Silently, first-year students from the same dorm gather in a room and wait on one side of a line drawn across the floor. A moderator reads statements aloud, and students are encouraged to cross the line individually if they believe the statement applies to them. This is Crossing the Line (CTL), and though it isn’t unique to Stanford, it has been a staple of the University’s frosh orientation activities since the 1980s. Until now.
After years of criticism, the activity once mandatory for many first-year students has been discontinued. Student Affairs spokesperson Pat Harris confirmed the news in an email to The Daily.
“In their evaluations of the program, students expressed great concern about being required to disclose some aspects of their identities in a public setting,” she wrote. “We are currently exploring alternative programming and will share more information in the near future.”
The Diversity and First-Gen (DGen) Office previously oversaw CTL, and it removed the activity from its website over the summer. In June, when CTL was still listed on the website, it was described as “a tool for promoting reflection, dialogue, empathy and authentic engagement.”
But students have repeatedly accused CTL of forcing them into emotionally painful situations. Though students are told they do not have to cross the line when a statement applies to them, Alp Akis ’21 wrote in a 2017 Stanford Review article that this caveat does not protect students from discomfort.
“First, because of the binary nature of CTL, there is no way of clarifying whether one stays behind the line because one prefers not to share, or simply because the statement does not apply,” Akis wrote. “Second, for those to whom the prompt is relevant, the choice offered is between crossing the line despite fear of exposure, or deciding not to step up and and accepting the guilt of abandoning those who did.”
In a Daily article that same year, Sejal Jhawer ’21 cited similar concerns.
“While there was a discussion circle afterwards, by not allowing for intermediary positions or a sufficient opportunity for students to explain their positions, Crossing the Line in some ways reinforced the myths about surface-level appearances that it attempted to dispel,” Jhawer wrote.
The DGen office has referred to CTL as “an opt-in experience” in the past. But as Daily staffer Willoughby Winograd ’22 pointed out in a May article, “The staff of 14 of the 18 houses with freshman that hosted CTL in 2018 told students that attendance was mandatory … The house staff in one residence admitted that absence from CTL contributed to a student being barred from attending an annual dorm ski trip, as has occurred in previous years.”
In their articles, Winograd and Jhawer both noted that mandatory attendance at CTL meant mandatory participation as well. When students begin on one of two sides rather than in a neutral space before each prompt, staying still is as much of a response as moving, they wrote.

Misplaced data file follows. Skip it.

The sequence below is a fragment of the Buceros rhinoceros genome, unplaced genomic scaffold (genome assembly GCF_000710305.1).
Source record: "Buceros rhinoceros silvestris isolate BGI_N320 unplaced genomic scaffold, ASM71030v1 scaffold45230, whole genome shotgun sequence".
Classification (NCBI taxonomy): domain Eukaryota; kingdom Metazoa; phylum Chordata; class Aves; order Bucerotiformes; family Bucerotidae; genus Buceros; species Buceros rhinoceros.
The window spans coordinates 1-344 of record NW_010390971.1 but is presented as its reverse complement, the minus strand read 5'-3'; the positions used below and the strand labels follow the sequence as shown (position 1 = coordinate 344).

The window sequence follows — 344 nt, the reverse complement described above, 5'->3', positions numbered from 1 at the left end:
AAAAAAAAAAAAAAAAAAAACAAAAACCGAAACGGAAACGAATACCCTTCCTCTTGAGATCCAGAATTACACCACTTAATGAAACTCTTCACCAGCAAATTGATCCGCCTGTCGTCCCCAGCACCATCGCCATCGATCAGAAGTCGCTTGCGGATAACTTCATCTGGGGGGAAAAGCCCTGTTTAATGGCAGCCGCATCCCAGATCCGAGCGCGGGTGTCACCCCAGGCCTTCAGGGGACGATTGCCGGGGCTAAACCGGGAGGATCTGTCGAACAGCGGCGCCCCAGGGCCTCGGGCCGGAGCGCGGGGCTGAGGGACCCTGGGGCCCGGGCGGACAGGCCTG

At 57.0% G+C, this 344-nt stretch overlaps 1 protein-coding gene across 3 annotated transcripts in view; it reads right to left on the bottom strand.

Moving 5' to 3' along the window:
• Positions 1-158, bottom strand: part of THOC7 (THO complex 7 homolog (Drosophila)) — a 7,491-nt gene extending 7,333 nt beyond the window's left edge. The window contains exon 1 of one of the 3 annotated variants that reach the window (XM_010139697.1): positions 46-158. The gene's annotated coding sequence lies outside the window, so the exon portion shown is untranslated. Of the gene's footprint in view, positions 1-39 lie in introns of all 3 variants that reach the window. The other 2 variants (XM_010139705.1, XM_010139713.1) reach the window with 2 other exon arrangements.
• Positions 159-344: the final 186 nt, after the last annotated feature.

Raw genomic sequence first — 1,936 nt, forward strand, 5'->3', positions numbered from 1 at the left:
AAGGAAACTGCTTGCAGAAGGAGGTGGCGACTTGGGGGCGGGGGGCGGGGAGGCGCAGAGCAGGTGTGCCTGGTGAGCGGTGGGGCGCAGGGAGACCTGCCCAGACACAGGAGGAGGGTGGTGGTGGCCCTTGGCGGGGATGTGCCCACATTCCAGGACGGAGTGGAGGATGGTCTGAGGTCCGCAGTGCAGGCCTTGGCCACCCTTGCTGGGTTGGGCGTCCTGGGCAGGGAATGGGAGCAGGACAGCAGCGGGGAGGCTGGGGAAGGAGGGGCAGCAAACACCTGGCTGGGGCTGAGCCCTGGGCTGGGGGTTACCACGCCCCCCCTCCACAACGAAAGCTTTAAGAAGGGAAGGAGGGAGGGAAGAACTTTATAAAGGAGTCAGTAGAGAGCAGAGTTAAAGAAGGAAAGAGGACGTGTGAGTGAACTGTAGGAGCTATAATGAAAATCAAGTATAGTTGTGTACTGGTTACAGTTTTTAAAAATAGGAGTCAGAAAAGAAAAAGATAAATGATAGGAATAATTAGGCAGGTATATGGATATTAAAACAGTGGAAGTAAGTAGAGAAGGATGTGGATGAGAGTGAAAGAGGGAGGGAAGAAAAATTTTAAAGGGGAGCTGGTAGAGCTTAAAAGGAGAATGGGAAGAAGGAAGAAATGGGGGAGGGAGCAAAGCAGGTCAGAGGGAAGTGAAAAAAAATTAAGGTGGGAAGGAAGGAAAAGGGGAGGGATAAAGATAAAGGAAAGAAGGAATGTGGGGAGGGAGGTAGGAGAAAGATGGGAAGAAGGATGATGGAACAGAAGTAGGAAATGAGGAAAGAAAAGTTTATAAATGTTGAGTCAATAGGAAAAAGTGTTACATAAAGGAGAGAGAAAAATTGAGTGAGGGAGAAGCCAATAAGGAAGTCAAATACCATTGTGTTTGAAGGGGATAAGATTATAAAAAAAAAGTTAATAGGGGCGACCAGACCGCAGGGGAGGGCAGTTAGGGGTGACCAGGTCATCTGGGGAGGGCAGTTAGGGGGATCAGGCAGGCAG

While running for an Undergraduate Senate seat in spring, Kobe Hopkins ’22 criticized CTL in his candidate statement.
“I know the feeling of being ‘on display’ and the tokenization of POC/Womxn/Queer/FLI/Minority folks that is far too overlooked in what is meant to be a unifying and community-building activity,” Hopkins wrote. “As a senator, I will be an advocate for a direct, clear universal change at the conceptual stage of creating identity statements that are more inclusive and thoughtful for student communities.”
Hopkins was elected, receiving 525 votes from students.
Akis, Jhawer, Winograd and Hopkins all wrote that CTL was driven by good intentions. But they all agreed that the activity was failing to deliver.
Students and staff in the Rinconada frosh dorm organized “Identity Chats Plus Chocolate” last winter as a means of continuing conversations started in CTL. Janet Coleman-Belin ’19, the resident assistant who led the chats, voiced concern with what she saw as a lack of official mechanisms and resources for continuing conversations that CTL provoked.
While some students’ critiques of CTL were public and stirred discussion in comment sections and in dorm communities, it was a combination of written feedback forms and discussions with residence fellows (RFs) that ultimately led to CTL’s discontinuation, according to Harris.
“Residential Education sent a survey to student staff members in the residences, and asked staff to distribute the survey to residents electronically after CTL,” she wrote. “ResEd also sent a survey to RFs this summer, and had individual conversations with RFs.”
Though New Student Orientation begins Wednesday, the potential “alternative programming” to CTL remains unknown.
Beyond the Line (BTL) has similarities to CTL but allows for verbal discussion and was brought to Stanford in fall 2014 by Dereca Blackmon, Associate Dean and Director of the DGen Office. BTL remains on the DGen website, and it will not act as a replacement for CTL, Harris wrote.